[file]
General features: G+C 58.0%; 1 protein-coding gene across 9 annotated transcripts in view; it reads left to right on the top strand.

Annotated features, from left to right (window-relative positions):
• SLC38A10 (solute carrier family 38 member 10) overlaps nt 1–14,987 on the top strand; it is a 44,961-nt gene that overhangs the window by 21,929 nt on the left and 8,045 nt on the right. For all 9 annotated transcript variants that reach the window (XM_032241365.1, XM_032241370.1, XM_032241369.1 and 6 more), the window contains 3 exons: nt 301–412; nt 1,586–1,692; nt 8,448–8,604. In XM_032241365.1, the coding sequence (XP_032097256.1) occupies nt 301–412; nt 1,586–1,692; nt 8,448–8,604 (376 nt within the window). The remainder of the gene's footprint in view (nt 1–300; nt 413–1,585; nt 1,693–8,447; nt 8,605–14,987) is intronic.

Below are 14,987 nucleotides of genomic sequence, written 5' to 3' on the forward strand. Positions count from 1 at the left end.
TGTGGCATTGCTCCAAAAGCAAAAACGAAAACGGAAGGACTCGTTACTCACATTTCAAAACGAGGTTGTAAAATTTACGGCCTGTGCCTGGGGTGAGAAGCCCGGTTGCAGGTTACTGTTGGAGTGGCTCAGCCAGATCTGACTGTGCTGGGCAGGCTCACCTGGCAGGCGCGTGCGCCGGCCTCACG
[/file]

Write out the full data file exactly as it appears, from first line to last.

General features: G+C 58.0%; 1 protein-coding gene across 9 annotated transcripts in view; it reads left to right on the top strand.

Annotated features, from left to right (window-relative positions):
• SLC38A10 (solute carrier family 38 member 10) overlaps nt 1–14,987 on the top strand; it is a 44,961-nt gene that overhangs the window by 21,929 nt on the left and 8,045 nt on the right. For all 9 annotated transcript variants that reach the window (XM_032241365.1, XM_032241370.1, XM_032241369.1 and 6 more), the window contains 3 exons: nt 301–412; nt 1,586–1,692; nt 8,448–8,604. In XM_032241365.1, the coding sequence (XP_032097256.1) occupies nt 301–412; nt 1,586–1,692; nt 8,448–8,604 (376 nt within the window). The remainder of the gene's footprint in view (nt 1–300; nt 413–1,585; nt 1,693–8,447; nt 8,605–14,987) is intronic.

Below are 14,987 nucleotides of genomic sequence, written 5' to 3' on the forward strand. Positions count from 1 at the left end.
TGTGGCATTGCTCCAAAAGCAAAAACGAAAACGGAAGGACTCGTTACTCACATTTCAAAACGAGGTTGTAAAATTTACGGCCTGTGCCTGGGGTGAGAAGCCCGGTTGCAGGTTACTGTTGGAGTGGCTCAGCCAGATCTGACTGTGCTGGGCAGGCTCACCTGGCAGGCGCGTGCGCCGGCCTCACG